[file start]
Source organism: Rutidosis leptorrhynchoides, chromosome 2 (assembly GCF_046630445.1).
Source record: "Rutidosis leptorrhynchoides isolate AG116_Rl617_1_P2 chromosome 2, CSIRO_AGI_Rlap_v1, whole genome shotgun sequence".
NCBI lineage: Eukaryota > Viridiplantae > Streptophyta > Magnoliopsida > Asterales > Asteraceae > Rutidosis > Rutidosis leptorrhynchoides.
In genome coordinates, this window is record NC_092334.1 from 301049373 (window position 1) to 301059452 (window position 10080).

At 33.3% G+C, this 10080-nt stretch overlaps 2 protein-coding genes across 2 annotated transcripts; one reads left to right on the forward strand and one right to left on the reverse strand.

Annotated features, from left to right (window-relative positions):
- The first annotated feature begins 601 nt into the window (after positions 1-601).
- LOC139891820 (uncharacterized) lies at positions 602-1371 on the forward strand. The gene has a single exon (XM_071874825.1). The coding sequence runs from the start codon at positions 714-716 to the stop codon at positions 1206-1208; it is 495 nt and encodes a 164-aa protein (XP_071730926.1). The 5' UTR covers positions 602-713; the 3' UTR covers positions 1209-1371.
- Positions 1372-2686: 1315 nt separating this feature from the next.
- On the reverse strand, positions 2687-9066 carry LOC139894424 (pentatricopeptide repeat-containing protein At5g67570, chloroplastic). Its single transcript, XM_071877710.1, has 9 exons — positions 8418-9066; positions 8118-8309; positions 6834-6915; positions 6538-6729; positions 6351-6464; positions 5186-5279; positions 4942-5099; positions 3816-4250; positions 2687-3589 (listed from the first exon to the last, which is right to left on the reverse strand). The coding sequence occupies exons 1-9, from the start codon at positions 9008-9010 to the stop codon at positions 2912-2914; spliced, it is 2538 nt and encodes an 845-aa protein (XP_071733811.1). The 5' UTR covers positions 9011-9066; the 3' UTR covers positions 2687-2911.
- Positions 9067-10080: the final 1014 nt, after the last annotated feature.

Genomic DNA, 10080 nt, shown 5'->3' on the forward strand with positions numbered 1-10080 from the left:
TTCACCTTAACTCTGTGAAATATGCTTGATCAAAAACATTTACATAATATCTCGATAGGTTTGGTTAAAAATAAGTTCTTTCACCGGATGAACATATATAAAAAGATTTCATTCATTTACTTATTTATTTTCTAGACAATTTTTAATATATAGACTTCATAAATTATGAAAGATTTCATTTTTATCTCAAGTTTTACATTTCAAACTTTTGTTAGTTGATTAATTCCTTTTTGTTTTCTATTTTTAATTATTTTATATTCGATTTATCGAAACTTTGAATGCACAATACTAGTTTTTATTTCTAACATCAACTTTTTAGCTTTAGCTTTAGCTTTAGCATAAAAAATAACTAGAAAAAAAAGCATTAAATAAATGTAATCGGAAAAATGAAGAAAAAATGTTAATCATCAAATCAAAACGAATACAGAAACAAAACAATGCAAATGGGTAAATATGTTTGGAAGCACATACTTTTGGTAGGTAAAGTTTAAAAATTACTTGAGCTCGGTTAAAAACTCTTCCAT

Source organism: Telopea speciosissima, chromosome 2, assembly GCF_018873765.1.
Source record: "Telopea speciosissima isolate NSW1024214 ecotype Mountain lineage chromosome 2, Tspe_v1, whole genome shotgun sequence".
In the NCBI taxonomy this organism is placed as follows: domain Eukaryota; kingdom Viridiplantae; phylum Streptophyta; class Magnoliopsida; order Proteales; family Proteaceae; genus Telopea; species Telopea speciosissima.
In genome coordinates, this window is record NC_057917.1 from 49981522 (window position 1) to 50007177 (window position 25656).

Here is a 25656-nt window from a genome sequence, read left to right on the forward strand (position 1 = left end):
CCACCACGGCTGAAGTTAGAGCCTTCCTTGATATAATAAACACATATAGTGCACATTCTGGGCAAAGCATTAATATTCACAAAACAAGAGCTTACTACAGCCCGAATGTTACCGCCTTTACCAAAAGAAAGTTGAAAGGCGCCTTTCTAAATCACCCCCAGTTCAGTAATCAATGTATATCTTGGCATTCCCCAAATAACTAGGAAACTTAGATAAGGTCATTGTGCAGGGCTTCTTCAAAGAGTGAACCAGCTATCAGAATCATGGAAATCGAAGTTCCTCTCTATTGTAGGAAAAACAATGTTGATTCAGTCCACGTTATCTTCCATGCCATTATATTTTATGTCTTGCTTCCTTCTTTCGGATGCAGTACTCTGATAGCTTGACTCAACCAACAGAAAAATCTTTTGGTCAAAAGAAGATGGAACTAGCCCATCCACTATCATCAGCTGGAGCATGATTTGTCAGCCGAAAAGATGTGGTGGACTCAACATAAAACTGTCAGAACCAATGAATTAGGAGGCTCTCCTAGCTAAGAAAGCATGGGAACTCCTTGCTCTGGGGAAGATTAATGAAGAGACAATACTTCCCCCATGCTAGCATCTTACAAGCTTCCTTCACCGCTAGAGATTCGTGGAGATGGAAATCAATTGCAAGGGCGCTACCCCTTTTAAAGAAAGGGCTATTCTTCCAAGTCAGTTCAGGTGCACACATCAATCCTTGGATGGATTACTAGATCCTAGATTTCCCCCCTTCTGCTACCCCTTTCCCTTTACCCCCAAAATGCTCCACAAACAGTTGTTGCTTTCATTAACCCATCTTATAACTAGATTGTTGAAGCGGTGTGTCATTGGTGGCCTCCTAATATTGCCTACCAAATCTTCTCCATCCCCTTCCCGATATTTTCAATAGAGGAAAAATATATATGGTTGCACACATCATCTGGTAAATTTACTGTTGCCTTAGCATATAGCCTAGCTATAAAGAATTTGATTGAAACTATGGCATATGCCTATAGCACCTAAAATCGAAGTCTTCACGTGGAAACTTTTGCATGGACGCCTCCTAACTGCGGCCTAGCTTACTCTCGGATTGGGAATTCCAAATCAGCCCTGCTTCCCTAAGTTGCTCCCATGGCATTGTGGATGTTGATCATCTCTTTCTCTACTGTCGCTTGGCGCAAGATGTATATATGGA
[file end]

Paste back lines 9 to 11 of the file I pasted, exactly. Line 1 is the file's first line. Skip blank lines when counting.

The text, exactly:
- Positions 1372-2686: 1315 nt separating this feature from the next.
- On the reverse strand, positions 2687-9066 carry LOC139894424 (pentatricopeptide repeat-containing protein At5g67570, chloroplastic). Its single transcript, XM_071877710.1, has 9 exons — positions 8418-9066; positions 8118-8309; positions 6834-6915; positions 6538-6729; positions 6351-6464; positions 5186-5279; positions 4942-5099; positions 3816-4250; positions 2687-3589 (listed from the first exon to the last, which is right to left on the reverse strand). The coding sequence occupies exons 1-9, from the start codon at positions 9008-9010 to the stop codon at positions 2912-2914; spliced, it is 2538 nt and encodes an 845-aa protein (XP_071733811.1). The 5' UTR covers positions 9011-9066; the 3' UTR covers positions 2687-2911.
- Positions 9067-10080: the final 1014 nt, after the last annotated feature.